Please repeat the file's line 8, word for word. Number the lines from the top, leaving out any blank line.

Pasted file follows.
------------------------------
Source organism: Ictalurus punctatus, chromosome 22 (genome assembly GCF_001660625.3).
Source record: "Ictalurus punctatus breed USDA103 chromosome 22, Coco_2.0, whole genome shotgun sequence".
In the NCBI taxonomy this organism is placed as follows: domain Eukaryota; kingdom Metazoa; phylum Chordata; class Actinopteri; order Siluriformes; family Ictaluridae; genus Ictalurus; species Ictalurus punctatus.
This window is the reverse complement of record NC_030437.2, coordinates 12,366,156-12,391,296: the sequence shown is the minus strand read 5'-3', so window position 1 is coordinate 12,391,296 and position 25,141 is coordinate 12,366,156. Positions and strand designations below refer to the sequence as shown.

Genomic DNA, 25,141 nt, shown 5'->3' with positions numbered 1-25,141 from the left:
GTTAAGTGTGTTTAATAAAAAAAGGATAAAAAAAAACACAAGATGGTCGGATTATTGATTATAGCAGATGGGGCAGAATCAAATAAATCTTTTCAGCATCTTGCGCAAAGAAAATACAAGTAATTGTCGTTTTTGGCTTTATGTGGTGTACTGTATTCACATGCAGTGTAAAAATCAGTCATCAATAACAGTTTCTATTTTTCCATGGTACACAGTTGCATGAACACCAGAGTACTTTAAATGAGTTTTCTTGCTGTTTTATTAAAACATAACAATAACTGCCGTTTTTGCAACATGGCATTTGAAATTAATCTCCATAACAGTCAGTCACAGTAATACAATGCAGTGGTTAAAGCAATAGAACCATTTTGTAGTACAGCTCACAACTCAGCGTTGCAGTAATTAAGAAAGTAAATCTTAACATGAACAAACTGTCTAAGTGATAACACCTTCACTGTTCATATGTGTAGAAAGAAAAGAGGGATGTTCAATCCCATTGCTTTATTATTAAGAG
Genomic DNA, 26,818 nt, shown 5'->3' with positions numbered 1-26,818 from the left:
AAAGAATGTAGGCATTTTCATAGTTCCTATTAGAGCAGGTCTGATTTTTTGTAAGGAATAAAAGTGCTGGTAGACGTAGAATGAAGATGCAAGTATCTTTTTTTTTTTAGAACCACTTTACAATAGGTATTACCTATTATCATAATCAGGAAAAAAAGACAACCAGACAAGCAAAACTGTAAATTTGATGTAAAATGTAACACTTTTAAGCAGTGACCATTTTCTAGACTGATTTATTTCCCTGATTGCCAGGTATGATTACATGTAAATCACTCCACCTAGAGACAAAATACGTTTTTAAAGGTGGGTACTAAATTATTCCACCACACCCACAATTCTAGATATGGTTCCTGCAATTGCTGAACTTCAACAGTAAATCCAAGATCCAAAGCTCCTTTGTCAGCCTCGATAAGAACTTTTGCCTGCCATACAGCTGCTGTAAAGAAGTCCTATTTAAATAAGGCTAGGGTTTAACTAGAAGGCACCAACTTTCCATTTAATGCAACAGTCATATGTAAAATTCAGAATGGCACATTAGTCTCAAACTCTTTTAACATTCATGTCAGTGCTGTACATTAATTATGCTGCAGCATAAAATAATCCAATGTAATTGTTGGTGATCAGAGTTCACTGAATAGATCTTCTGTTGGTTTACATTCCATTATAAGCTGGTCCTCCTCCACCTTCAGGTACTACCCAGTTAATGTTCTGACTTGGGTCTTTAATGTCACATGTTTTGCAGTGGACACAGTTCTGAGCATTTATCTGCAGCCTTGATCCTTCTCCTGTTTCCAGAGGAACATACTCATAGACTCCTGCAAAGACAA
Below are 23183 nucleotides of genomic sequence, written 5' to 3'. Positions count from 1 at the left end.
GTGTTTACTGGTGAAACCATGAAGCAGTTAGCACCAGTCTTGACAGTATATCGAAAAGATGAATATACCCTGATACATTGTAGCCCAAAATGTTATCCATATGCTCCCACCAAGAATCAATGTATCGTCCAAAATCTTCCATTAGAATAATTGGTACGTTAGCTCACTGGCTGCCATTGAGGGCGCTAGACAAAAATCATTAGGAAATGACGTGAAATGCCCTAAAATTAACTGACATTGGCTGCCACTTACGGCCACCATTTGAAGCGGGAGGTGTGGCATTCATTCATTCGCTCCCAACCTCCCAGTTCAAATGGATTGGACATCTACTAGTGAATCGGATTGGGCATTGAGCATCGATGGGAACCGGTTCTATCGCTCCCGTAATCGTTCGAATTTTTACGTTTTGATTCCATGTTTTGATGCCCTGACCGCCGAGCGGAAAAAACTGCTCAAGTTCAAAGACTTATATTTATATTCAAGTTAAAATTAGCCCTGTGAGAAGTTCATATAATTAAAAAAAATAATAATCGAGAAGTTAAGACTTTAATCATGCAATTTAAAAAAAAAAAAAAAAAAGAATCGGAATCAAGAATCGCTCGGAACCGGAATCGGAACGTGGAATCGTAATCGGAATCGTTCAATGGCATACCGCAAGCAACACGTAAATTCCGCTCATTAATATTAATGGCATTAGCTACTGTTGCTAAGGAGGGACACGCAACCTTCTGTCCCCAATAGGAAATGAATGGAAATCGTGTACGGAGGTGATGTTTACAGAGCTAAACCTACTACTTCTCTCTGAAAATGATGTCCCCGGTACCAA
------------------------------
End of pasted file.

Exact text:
AAAGAATGTAGGCATTTTCATAGTTCCTATTAGAGCAGGTCTGATTTTTTGTAAGGAATAAAAGTGCTGGTAGACGTAGAATGAAGATGCAAGTATCTTTTTTTTTTTAGAACCACTTTACAATAGGTATTACCTATTATCATAATCAGGAAAAAAAGACAACCAGACAAGCAAAACTGTAAATTTGATGTAAAATGTAACACTTTTAAGCAGTGACCATTTTCTAGACTGATTTATTTCCCTGATTGCCAGGTATGATTACATGTAAATCACTCCACCTAGAGACAAAATACGTTTTTAAAGGTGGGTACTAAATTATTCCACCACACCCACAATTCTAGATATGGTTCCTGCAATTGCTGAACTTCAACAGTAAATCCAAGATCCAAAGCTCCTTTGTCAGCCTCGATAAGAACTTTTGCCTGCCATACAGCTGCTGTAAAGAAGTCCTATTTAAATAAGGCTAGGGTTTAACTAGAAGGCACCAACTTTCCATTTAATGCAACAGTCATATGTAAAATTCAGAATGGCACATTAGTCTCAAACTCTTTTAACATTCATGTCAGTGCTGTACATTAATTATGCTGCAGCATAAAATAATCCAATGTAATTGTTGGTGATCAGAGTTCACTGAATAGATCTTCTGTTGGTTTACATTCCATTATAAGCTGGTCCTCCTCCACCTTCAGGTACTACCCAGTTAATGTTCTGACTTGGGTCTTTAATGTCACATGTTTTGCAGTGGACACAGTTCTGAGCATTTATCTGCAGCCTTGATCCTTCTCCTGTTTCCAGAGGAACATACTCATAGACTCCTGCAAAGACAA